Love is always two-sided: you cannot love others if you do not love yourself; you cannot love yourself without loving others. Whether we like it or not, our hope, peace, joy, happiness, success, and prosperity depend upon each other. We need each other. You need everyone else. You are needed in this world. You need us. We need you, too.

“The grace of God means something like: Here is your life. You might never have been, but you are because the party wouldn’t have been complete without you. Here is the world. Beautiful and terrible things will happen. Don’t be afraid. I am with you. Nothing can ever separate us. It’s for you I created the universe. I love you. There’s only one catch. Like any other gift, the gift of grace can be yours only if you’ll reach out and take it. Maybe being able to reach out and take it is a gift too.”

― Frederick Buechner

Love can break you down. If you seek out the love and care you deserve, it can break away the hardness of your heart and make it soft and caring again. You will be emptied of your love at the end of your life, but that can be good news. It can be a sign of a life lived well, filled with the care and love poured into you. Your goodness may be emptied out, but you can be full of the goodness of others. Love gives, and love receives.

You may be battered, but you may also be healed. Hold the tension of the battle scars, sutures, and balms that entail a life well loved.

Luke 1:46b-55
“My soul magnifies the Lord,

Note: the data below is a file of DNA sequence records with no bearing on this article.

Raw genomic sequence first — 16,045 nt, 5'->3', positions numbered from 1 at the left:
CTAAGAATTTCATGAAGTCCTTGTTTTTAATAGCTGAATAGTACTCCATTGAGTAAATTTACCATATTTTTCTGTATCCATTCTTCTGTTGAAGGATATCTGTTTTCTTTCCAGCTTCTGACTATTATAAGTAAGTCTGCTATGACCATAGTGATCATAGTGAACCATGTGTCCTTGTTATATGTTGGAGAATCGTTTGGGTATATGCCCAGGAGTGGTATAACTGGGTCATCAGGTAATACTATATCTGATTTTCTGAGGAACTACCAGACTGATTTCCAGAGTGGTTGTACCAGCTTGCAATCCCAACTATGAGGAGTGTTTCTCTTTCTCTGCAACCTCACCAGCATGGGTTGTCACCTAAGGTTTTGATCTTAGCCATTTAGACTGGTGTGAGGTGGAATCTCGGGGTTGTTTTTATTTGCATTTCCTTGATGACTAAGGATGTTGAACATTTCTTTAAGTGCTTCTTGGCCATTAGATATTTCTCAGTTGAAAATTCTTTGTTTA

and my spirit rejoices in God my Savior,
for he has looked with favor on the lowliness of his servant. Surely, from now on all generations will call me blessed;
for the Mighty One has done great things for me, and holy is his name.
His mercy is for those who fear him from generation to generation.
He has shown strength with his arm; he has scattered the proud in the thoughts of their hearts.
He has brought down the powerful from their thrones, and lifted up the lowly;
he has filled the hungry with good things, and sent the rich away empty.
He has helped his servant Israel, in remembrance of his mercy,
according to the promise he made to our ancestors, to Abraham and to his descendants forever.” 

Advent 3: Joy

Zephaniah 3:14-20
Sing aloud, O daughter Zion; shout, O Israel! Rejoice and exult with all your heart, O daughter Jerusalem! The LORD has taken away the judgments against you, he has turned away your enemies. The king of Israel, the LORD, is in your midst; you shall fear disaster no more. On that day it shall be said to Jerusalem: Do not fear, O Zion; do not let your hands grow weak. The LORD, your God, is in your midst, a warrior who gives victory; he will rejoice over you with gladness, he will renew you in his love; he will exult over you with loud singing as on a day of festival. I will remove disaster from you, so that you will not bear reproach for it. I will deal with all your oppressors at that time. And I will save the lame and gather the outcast, and I will change their shame into praise and renown in all the earth. At that time I will bring you home, at the time when I gather you; for I will make you renowned and praised among all the peoples of the earth, when I restore your fortunes before your eyes, says the LORD.

Joy is almost as hard to write about as hope. I think we’ve nearly over-sentimentalized it:

“I choose joy!”

“I won’t let anything steal my joy!”

“Joy is what I feel deep down inside. It’s not like happiness, it can’t be taken from me.”

While I appreciate the attempts to differentiate joy as a state of being from the fleeting emotion of happiness, these have become the catchphrases associated with joy. I think when we’ve adopted catchphrases for something then it’s probably safe to say we’ve lost the essence of it.

I think having a deep abiding peace is quite different than joy. Peace is centering. Joy is jubilant. I think joy involves the whole self: our voices, our ears, our eyes, our bodies, our hearts, our souls. It’s a rejoicing that involves every part of us, fully engaged, entirely attentive, completely immersed.